That's 630 points = 100%,
1% = 6.3 points or.63°
3 points or .3° = .5% accuracy difference. Approx . This is at a full chain on one side and half on the other.
Look in quote

Look at some of the other numbers in the thread.

Part of the downfall with Hannes's single file is he will upset these close numbers (in some cases) in order to get a LOWER raker depth near the end of the teeth

View attachment 647693

View attachment 647694
View attachment 647695

Download the zip file, unzip, run exe. Virus free guaranteed!


How are the gauges made?

I bought some steel plates from a normal hardware store, in Germany there are common 1.2 mm ‚normal‘ steel and 1.0 mm high grade steel (stainless). Here they sell them in 1 inch stripes, that´s an ideal width for a gauge. Next step is to cut off a piece 4 inch long, take a Dremel, angle grinder, hacksaw.

If you leave the gauge straight as it is now, maybe you´ll touch the chain with your fingers with a worn chain when using the gauge (see photo), so it is better to bend the gauge (like the Stihl ones).
View attachment 647697

I did the first curve with my fingers and the gauge pressed into a vise, the second curve with the help of a hammer and a chisel because of the narrow distance between the two curves.

The gauge type 1 design can be created by using different Dremel bits, if using ‚normal‘ steel it even is possible to misuse a steel driller in a drilling machine as a milling cutter if you don´t own a Dremel.

My personal favorite is my creation, the gauge type 2 ;)

When looking at the numbers you´ll see that it is more linear during the cutters´ wearing life (see screenshot and compare with screenshot above)), due to its design it can be used with bumper style / safety chains (see photo) and most obvious it is VERY easy to build.

View attachment 647698

View attachment 647699

This one rectangular cutout can be made with anything, a hacksaw, a Dremel, an angle grinder or even a file, no special tools required.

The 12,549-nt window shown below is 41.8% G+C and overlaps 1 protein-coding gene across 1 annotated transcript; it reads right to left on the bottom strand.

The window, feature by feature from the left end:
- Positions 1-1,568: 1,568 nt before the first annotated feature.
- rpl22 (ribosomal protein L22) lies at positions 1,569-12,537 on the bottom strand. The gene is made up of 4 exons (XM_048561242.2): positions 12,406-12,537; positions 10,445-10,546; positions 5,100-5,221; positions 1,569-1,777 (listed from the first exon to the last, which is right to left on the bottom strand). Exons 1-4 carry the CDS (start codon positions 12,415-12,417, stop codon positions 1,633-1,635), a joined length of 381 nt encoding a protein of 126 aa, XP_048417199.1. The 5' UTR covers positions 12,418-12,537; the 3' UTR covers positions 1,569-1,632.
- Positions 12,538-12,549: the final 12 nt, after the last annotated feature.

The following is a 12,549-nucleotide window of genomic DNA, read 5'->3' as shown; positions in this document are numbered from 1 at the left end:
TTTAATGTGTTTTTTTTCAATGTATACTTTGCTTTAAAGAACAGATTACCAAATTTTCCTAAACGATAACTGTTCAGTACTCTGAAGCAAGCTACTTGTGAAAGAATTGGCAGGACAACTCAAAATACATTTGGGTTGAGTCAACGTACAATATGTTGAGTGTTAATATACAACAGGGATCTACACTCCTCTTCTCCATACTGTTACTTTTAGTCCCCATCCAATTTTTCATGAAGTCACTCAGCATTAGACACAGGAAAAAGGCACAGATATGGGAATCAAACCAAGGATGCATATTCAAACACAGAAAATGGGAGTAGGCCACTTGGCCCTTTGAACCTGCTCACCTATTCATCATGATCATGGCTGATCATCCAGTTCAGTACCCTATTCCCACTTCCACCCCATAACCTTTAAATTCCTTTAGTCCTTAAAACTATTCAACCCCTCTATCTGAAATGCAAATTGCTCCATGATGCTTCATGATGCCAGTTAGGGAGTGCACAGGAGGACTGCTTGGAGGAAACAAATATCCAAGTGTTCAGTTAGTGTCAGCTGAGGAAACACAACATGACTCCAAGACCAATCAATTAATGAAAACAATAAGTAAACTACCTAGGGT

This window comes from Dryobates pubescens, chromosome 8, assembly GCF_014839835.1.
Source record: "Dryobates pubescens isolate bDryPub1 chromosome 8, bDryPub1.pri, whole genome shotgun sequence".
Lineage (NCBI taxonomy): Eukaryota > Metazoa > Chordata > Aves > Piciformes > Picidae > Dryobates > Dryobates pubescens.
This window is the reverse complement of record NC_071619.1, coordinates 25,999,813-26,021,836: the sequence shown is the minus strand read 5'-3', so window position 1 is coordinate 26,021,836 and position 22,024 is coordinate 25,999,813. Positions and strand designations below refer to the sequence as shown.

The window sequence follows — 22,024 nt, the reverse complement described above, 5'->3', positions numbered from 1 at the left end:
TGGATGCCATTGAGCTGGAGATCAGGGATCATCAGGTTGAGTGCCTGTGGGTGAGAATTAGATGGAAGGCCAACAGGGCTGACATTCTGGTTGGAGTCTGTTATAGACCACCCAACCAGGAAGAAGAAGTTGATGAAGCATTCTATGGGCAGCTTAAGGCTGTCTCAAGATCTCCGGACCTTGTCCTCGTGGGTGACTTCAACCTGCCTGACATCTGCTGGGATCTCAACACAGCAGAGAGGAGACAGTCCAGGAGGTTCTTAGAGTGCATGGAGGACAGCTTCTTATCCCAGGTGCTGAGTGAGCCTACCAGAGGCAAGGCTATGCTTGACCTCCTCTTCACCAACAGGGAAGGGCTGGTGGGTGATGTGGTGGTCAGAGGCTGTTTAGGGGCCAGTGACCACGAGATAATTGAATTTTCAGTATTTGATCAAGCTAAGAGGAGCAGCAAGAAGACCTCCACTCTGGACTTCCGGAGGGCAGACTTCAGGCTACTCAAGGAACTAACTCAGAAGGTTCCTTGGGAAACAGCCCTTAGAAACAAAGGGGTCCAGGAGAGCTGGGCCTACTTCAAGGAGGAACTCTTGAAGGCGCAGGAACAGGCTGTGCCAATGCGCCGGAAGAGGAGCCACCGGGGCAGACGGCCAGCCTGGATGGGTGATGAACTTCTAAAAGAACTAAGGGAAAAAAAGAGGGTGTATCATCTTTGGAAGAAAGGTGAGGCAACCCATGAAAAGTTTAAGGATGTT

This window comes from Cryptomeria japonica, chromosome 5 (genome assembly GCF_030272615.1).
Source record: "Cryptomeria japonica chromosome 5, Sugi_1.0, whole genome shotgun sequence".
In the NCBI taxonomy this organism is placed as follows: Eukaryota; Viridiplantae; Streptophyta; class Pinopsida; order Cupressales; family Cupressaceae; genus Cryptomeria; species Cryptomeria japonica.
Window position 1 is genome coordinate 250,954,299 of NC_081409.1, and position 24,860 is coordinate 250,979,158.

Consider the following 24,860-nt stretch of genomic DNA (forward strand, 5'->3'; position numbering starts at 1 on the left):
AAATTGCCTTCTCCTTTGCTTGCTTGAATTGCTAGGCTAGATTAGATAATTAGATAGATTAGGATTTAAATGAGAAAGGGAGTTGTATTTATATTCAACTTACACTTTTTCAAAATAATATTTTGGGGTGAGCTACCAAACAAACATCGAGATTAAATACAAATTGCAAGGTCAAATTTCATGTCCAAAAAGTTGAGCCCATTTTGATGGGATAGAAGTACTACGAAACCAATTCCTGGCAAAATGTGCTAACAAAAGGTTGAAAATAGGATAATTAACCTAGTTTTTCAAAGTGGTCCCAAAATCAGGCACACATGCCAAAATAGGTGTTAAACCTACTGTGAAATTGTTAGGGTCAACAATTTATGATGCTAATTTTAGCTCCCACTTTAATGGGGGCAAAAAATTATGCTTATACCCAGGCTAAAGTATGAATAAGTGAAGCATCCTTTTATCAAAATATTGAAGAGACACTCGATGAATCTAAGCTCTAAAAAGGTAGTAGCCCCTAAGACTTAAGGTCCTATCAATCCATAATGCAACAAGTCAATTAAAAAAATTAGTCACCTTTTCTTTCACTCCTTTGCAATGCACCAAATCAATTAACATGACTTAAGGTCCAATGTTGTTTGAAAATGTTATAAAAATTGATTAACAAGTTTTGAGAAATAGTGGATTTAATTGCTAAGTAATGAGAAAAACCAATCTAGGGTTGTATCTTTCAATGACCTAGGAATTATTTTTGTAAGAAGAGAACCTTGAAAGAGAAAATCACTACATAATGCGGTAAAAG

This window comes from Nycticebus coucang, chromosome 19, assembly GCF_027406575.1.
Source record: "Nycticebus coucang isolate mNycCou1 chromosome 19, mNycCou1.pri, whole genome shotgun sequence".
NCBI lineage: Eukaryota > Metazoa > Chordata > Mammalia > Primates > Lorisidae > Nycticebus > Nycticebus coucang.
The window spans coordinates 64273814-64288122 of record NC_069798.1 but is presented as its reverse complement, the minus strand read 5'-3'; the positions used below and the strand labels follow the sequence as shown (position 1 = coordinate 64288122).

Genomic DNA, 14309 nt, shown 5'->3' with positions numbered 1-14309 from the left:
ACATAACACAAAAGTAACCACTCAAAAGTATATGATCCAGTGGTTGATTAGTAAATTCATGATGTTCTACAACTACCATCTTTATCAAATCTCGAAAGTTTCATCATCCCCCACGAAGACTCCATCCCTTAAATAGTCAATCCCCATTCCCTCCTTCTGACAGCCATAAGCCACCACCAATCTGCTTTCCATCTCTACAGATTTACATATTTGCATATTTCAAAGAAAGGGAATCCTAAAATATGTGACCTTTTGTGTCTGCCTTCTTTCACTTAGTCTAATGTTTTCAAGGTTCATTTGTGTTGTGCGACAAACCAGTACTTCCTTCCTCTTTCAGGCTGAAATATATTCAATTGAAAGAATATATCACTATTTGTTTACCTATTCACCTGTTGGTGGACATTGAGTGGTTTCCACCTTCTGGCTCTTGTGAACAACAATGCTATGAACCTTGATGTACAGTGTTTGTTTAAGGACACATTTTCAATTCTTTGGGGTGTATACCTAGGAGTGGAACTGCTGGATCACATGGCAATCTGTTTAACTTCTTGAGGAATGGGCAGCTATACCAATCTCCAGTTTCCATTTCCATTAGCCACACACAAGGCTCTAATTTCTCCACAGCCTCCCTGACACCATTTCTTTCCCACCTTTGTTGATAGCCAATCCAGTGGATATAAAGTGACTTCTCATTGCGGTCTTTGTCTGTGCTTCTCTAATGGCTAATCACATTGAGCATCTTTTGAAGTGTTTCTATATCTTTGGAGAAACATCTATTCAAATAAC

Why are the numbers for this design better? Because of the LOWER pivot point.

The next photos show my raker gauges in action :)

You see type 1 (the one you should already know from different manufacturers) and type 2, not sitting like type 1 onto a tie strap but onto a rivet.

View attachment 647700
View attachment 647701

These gauges are practical in use and from a practical point of view precise enough (let´s not say perfect ;) )

Why do the gauge manufacturers not use design 2?

Design 2 has one weakness: it has only 1 design criteria, the thickness of the material.

They prefer to use one thickness and use another design criteria that can be used for type 1, the criteria I call ‚pivot length‘, so the position of the pivot point.

So they can use one sort of metal sheet, and the design itself is no problem for mass production (laser cutting, …).

Maybe it would be difficult to sell such a simple design like my type 2, who would spend some bucks for a rectangular cutting ? ;)

So when using gauge type 2 we have to live with given metal sheet types or we have to discuss a way to alter the thickness of the material (this is not impossible, I´m thinking of at least two methods, one is hand grinding/polishing, the other one using acid).

By accident (or call it luck) the common 1.0mm and 1.2mm sheets work very well in combination with 3/8 chains.

And additionally you have one joker: you have more than one rivet on the chain to sit on with the gauge! For the 3/8 low profile chain I use the rivet directly after the raker, for the normal 3/8 chain one rivet farther away is the appropriate one.

One thing to mention concerning the bumper style chains: The gauge defines the level of the highest point of the raker. If you file away all the material parallel to the gauge, most of the bumper disappears ;)

The missing dimensions of the gauges´ cuttings that are not given by the calculator are dependent on your actual chain (pitch, gauge). Example gauge type 2, 3/8 chain, 0.063 driving link gauge: the cutting has to be 172 mil wide and 850 mil deep to make the gauge sit onto the rivet. The numbers don´t have to be that accurate, start with removing a little too less material and try the raker gauge, then progress with removing more material. The calculator doesn´t deliver these numbers, they are self explanatory when looking at your chain.
 
lambs

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I don't think I wrote anything that implied it was good practice to take all the cutters on one side down to half their original length.

The owner at one of the Stihl shops I frequent told me they did it to see if a saw would cut straight that way. And after adjusting the depth gauges on that side to compensate, it did. I was interested in that aspect because when we talk about filing chain, it seems we almost always mention uneven cutter length.